Christchurch victim rights advocate Norm Withers believes three strike repeal a bad idea

Christchurch victim rights advocate Norm Withers believes it is an awful idea for the Government to go soft on bail, parole and sentencing laws. 

On Wednesday, Newshub revealed the three strikes law could be repealed in two weeks and Justice Minister Andrew Little would also push for sentences shorter than two years to be served as home detention.

Mr Withers' elderly mother was severely beaten in 1997 when she was looking after his menswear store.

He started a law-and-order petition that gained so much public attention it forced a referendum in 1999 for more support for victims of crime and tougher penalties for offenders.

He told The AM Show that while the move would reduce prison numbers, people who remained on home detention could still offend.

"These people are a waste of space and they have plenty of opportunities and they just don't reform.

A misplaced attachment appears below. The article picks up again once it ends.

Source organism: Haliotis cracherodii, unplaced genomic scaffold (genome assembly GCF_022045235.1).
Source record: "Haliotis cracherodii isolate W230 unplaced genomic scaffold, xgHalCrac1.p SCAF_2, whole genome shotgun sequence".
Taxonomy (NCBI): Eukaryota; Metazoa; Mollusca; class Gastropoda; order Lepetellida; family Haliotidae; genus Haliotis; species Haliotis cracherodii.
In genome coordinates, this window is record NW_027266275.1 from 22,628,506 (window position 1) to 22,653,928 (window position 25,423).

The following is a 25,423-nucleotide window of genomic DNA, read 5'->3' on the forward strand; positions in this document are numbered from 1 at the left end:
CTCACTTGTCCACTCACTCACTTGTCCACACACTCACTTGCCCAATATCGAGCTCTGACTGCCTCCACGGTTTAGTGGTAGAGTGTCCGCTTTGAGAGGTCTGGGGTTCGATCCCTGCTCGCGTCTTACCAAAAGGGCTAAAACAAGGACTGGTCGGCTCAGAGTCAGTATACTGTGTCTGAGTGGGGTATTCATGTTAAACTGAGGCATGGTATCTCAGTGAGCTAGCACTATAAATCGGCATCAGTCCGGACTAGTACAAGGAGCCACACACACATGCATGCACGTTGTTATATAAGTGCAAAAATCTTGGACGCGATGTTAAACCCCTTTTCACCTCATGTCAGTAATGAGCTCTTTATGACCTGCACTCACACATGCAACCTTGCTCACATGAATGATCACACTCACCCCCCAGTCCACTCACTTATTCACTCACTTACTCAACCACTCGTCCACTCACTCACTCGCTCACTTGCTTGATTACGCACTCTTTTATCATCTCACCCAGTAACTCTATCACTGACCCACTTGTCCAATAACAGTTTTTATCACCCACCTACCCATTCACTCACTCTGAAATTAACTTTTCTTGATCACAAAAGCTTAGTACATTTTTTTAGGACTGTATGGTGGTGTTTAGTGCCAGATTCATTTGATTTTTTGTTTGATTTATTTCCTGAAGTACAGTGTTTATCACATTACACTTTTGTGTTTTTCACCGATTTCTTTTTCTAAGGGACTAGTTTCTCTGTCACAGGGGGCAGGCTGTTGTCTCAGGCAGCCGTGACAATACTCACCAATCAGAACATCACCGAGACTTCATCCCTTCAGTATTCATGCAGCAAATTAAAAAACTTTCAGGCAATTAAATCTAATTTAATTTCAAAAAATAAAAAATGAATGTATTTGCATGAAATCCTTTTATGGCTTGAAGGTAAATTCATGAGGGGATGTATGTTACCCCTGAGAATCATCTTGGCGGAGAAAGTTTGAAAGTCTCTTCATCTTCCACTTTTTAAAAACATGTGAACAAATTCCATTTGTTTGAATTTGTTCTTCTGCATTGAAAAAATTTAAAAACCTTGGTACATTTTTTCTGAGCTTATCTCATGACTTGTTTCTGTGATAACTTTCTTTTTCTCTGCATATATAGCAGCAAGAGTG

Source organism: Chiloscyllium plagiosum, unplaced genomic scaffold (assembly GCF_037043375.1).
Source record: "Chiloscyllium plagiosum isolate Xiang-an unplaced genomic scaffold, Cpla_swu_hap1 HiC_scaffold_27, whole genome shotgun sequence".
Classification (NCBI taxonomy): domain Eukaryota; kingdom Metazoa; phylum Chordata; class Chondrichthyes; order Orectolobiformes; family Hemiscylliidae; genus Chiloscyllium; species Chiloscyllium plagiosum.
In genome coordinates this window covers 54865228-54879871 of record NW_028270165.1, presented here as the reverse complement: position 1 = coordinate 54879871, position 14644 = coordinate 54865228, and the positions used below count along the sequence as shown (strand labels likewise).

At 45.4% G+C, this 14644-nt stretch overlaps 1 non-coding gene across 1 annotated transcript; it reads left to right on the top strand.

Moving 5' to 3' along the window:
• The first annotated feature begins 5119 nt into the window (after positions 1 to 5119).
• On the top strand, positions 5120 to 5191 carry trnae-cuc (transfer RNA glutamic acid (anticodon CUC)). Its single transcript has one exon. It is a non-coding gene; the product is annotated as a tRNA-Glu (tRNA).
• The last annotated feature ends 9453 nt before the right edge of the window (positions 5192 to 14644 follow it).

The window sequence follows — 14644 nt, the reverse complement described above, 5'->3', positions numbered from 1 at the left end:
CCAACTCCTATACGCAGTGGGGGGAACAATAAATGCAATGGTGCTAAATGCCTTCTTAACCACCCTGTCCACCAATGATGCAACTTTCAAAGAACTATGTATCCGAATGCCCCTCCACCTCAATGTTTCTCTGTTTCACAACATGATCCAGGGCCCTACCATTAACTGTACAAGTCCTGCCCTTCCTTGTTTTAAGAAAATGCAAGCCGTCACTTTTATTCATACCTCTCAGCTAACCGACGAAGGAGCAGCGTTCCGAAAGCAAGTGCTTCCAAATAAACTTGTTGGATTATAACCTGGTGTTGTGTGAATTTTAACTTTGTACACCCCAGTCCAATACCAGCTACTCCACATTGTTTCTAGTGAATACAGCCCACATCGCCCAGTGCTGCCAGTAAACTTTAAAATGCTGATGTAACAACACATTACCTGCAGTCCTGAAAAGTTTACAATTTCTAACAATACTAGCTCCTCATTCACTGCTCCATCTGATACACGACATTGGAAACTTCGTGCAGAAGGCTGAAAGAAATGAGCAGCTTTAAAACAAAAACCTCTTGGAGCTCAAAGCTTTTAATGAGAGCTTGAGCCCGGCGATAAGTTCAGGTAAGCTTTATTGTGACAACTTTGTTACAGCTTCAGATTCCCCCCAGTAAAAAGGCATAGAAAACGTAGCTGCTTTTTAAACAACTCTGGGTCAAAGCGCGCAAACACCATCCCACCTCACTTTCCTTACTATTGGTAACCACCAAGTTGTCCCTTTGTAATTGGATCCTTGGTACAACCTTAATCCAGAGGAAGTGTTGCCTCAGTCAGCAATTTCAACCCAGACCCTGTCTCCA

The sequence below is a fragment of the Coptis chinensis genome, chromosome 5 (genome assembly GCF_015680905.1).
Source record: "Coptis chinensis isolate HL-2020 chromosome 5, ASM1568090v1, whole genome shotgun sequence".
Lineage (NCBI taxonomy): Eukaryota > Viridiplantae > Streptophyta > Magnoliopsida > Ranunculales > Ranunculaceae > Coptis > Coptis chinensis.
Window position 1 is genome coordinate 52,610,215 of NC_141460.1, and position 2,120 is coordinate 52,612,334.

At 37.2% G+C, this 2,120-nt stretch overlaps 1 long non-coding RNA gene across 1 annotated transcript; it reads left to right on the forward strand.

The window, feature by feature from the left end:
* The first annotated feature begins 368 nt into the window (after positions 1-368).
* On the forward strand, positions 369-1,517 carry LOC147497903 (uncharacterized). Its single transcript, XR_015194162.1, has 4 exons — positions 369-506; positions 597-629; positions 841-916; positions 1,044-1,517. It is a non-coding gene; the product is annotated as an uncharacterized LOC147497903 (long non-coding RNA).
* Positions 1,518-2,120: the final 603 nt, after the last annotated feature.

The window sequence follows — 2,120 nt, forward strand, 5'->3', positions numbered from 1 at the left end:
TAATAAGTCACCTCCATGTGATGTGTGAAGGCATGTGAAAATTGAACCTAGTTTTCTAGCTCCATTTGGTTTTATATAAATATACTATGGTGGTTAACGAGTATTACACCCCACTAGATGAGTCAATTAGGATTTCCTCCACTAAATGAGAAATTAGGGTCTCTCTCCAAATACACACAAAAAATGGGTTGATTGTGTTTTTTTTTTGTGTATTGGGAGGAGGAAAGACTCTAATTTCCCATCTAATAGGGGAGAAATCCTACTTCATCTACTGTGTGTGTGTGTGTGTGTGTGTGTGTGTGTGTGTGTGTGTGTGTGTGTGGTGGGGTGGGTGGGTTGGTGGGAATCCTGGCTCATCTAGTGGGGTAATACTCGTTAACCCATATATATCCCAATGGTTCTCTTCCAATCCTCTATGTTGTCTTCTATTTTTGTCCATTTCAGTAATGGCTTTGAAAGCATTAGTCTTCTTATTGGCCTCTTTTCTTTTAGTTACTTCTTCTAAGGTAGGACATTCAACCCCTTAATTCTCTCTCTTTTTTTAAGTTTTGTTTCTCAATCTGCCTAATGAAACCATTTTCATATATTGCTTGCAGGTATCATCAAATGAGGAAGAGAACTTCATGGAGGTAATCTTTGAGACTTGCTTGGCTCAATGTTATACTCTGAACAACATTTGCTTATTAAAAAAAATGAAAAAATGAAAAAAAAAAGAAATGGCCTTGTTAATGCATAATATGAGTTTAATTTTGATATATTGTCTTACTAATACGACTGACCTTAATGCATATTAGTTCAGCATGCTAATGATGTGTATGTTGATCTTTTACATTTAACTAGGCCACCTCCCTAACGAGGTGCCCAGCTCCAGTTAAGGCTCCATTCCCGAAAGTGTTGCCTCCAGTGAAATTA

"What they [the Government] do on the day, we have no control over. They must remember that they are elected to represent us and some of them aren't doing it very well."

The three strikes policy was introduced in 2010 and dictates that repeat violent offenders will not be eligible for parole after their third offence.

Mr Little told Newshub it would be repealed "because I think there is acceptance it just doesn't work". 

"If you have a sentence of two years or less, you're at the lower end of the offending. You might have offended before but you're at the lower end, we can still do something with you, so its better that you're out in the community."